United States – 1978
Director – William Girdler
Charter Entertainment, 1986, VHS
Run Time – 1 hour, 44 minutes
Our present understanding of women’s sexuality and anatomy is a very flawed result of modern science. From a strictly lexical standpoint it is adequate for textbooks and the like, but with the gradual acceptance of empirical inquiry we’ve managed to forget the appropriate tradition of visceral horror. What we have lost is an understanding of the disgusting, hideous and supernaturally evil aspects of menstruation, childbirth and in general, the non-intercourse functions of female genitalia. In 1979 The Manitou (from a novel of the same name by Graham Masterton) sought to correct this glaring oversight (as did The Brood four months later) with an eye toward reestablishing patriarchy’s time honored conflation of women and witchcraft.
Tony Curtis), a con-artist posing as a psychic. His friend-with-benefits Karen (Susan Strasberg) shows up at his door with a hideous swelling boil containing a fetus growing from her neck. The medical community, blinded by facts and evidence, can’t seem to categorize or carve out a solution to Karen’s freakish condition. Instead Harry turns to superstition, and what better place to find tenaciously perennial primitive beliefs than Native America? Teaming up with John Singing Rock (Syrian actor Michael Ansara), a medicine man from the Souix Tribe, and Dr. Snow (Burgess Meredith) an anthropologist who specializes in primitive cultures, Harry defeats the deformed, goo-covered troll that emerges from Karen’s neck-womb.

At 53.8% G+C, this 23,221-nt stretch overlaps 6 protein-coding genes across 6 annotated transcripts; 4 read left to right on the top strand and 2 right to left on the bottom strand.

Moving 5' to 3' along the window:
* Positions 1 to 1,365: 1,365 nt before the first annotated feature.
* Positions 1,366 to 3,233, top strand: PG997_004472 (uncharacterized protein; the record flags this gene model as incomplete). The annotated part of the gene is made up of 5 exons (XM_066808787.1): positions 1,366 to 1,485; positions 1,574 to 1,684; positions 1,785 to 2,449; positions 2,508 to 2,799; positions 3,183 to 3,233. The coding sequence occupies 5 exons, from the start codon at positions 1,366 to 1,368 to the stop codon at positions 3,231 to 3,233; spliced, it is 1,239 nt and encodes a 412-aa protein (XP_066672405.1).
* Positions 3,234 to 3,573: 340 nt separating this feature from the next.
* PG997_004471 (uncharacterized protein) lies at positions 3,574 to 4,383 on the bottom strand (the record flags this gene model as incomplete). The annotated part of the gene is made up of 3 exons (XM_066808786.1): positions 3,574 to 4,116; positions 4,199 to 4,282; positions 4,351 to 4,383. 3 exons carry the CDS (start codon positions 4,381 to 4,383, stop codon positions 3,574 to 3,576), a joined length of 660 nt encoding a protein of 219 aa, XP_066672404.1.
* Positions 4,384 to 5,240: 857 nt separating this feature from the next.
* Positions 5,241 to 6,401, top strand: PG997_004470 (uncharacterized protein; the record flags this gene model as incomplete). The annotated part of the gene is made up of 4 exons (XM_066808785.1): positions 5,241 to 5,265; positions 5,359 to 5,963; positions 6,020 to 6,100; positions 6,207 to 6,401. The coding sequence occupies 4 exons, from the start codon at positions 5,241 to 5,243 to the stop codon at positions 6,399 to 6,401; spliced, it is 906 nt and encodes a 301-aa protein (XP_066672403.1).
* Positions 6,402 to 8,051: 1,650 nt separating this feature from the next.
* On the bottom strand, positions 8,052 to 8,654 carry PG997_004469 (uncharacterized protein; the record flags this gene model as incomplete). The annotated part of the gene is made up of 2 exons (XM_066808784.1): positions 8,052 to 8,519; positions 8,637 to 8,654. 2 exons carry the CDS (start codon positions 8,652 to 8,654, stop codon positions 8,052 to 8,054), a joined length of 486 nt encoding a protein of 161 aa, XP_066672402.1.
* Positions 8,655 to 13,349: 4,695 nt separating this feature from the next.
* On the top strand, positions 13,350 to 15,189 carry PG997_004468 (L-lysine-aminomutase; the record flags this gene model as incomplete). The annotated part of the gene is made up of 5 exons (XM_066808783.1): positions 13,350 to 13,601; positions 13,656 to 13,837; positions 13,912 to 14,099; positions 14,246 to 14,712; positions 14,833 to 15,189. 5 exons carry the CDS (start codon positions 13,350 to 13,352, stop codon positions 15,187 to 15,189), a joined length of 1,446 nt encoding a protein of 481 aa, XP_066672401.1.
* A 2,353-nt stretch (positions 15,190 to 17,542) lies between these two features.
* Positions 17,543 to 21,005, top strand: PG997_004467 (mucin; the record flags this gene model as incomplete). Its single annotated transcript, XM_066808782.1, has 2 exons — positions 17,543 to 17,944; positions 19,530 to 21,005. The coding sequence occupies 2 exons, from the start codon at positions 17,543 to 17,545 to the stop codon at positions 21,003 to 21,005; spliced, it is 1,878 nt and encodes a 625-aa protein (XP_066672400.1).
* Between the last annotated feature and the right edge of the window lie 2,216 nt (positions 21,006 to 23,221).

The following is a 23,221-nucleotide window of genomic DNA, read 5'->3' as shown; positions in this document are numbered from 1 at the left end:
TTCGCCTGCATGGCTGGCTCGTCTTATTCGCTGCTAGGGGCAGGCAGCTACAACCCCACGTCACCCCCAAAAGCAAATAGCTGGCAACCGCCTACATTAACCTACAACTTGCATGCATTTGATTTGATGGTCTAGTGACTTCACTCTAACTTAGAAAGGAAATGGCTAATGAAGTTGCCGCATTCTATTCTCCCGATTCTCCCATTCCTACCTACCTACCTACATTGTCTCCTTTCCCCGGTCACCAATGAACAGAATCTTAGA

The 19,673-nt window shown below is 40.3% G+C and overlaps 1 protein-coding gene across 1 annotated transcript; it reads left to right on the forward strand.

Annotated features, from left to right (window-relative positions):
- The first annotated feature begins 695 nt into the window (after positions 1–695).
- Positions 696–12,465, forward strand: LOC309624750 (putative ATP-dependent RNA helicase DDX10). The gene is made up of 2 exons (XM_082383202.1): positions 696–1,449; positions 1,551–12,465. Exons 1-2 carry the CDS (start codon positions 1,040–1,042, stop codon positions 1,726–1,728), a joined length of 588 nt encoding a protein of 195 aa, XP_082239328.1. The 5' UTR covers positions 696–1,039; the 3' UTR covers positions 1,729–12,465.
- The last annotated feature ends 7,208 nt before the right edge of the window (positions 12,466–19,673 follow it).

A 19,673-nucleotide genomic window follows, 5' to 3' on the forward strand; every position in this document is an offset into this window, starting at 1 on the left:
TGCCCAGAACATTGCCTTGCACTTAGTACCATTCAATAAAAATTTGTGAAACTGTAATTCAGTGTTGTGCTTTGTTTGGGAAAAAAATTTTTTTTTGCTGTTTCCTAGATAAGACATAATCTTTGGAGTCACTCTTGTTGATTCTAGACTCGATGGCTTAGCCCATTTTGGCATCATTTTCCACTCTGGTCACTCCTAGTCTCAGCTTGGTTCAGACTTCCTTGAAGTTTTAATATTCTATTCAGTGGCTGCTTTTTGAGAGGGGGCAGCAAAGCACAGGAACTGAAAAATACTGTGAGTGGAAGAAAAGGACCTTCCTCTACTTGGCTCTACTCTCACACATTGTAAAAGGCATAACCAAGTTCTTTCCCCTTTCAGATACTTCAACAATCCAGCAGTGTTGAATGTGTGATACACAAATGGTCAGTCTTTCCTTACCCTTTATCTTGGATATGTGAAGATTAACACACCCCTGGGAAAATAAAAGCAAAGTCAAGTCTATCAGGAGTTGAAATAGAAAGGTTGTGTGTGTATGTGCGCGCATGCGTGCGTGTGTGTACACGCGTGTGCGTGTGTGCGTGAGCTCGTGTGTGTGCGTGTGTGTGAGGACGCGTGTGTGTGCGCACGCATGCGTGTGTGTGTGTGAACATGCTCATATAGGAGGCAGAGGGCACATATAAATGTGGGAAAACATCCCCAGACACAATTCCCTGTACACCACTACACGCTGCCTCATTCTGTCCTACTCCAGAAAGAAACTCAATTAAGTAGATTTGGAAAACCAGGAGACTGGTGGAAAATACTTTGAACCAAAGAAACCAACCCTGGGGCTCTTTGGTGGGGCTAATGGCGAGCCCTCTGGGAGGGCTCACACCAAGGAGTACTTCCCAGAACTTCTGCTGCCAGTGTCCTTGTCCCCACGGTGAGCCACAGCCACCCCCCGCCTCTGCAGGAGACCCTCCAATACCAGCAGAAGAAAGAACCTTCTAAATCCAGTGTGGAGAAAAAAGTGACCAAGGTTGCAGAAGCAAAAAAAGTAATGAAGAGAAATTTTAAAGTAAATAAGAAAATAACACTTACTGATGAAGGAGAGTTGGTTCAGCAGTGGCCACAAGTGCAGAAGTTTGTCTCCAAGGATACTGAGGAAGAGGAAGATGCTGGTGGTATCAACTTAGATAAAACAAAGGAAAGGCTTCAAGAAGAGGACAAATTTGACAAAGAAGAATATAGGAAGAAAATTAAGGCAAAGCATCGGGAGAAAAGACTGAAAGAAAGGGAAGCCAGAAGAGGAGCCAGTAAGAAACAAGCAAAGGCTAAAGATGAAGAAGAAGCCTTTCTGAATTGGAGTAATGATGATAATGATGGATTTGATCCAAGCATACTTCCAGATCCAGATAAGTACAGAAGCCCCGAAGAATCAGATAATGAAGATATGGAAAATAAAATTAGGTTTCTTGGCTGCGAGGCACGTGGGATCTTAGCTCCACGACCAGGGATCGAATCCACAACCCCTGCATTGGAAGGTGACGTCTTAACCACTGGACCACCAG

Lowrez Spanish poster from Movie Poster Database
Japanese poster and Australian poster from William Girdler.com